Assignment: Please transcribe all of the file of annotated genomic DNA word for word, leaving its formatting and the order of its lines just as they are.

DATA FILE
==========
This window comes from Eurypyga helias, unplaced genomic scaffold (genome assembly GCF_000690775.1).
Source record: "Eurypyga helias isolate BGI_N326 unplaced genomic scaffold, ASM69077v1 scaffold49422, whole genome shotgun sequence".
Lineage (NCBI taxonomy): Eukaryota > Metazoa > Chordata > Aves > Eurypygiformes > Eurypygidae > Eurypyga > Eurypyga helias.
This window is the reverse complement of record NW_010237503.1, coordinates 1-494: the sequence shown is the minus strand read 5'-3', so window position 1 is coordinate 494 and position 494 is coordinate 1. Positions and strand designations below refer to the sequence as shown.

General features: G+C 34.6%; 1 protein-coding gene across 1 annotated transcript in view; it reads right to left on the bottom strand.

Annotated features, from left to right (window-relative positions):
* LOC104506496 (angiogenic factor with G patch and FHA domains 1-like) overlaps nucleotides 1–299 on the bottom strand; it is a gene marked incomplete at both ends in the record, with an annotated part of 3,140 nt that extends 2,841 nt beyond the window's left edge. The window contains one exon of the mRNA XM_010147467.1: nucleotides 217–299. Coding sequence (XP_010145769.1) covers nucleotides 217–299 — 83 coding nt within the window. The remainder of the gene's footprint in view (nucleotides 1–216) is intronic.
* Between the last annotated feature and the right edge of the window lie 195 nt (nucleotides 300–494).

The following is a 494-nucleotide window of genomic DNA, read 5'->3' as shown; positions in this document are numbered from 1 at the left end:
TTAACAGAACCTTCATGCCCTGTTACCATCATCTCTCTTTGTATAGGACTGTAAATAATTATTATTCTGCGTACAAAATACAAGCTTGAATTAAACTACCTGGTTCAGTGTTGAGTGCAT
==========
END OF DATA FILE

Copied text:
This window comes from Eurypyga helias, unplaced genomic scaffold (genome assembly GCF_000690775.1).
Source record: "Eurypyga helias isolate BGI_N326 unplaced genomic scaffold, ASM69077v1 scaffold49422, whole genome shotgun sequence".
Lineage (NCBI taxonomy): Eukaryota > Metazoa > Chordata > Aves > Eurypygiformes > Eurypygidae > Eurypyga > Eurypyga helias.
This window is the reverse complement of record NW_010237503.1, coordinates 1-494: the sequence shown is the minus strand read 5'-3', so window position 1 is coordinate 494 and position 494 is coordinate 1. Positions and strand designations below refer to the sequence as shown.

General features: G+C 34.6%; 1 protein-coding gene across 1 annotated transcript in view; it reads right to left on the bottom strand.

Annotated features, from left to right (window-relative positions):
* LOC104506496 (angiogenic factor with G patch and FHA domains 1-like) overlaps nucleotides 1–299 on the bottom strand; it is a gene marked incomplete at both ends in the record, with an annotated part of 3,140 nt that extends 2,841 nt beyond the window's left edge. The window contains one exon of the mRNA XM_010147467.1: nucleotides 217–299. Coding sequence (XP_010145769.1) covers nucleotides 217–299 — 83 coding nt within the window. The remainder of the gene's footprint in view (nucleotides 1–216) is intronic.
* Between the last annotated feature and the right edge of the window lie 195 nt (nucleotides 300–494).

The following is a 494-nucleotide window of genomic DNA, read 5'->3' as shown; positions in this document are numbered from 1 at the left end:
TTAACAGAACCTTCATGCCCTGTTACCATCATCTCTCTTTGTATAGGACTGTAAATAATTATTATTCTGCGTACAAAATACAAGCTTGAATTAAACTACCTGGTTCAGTGTTGAGTGCAT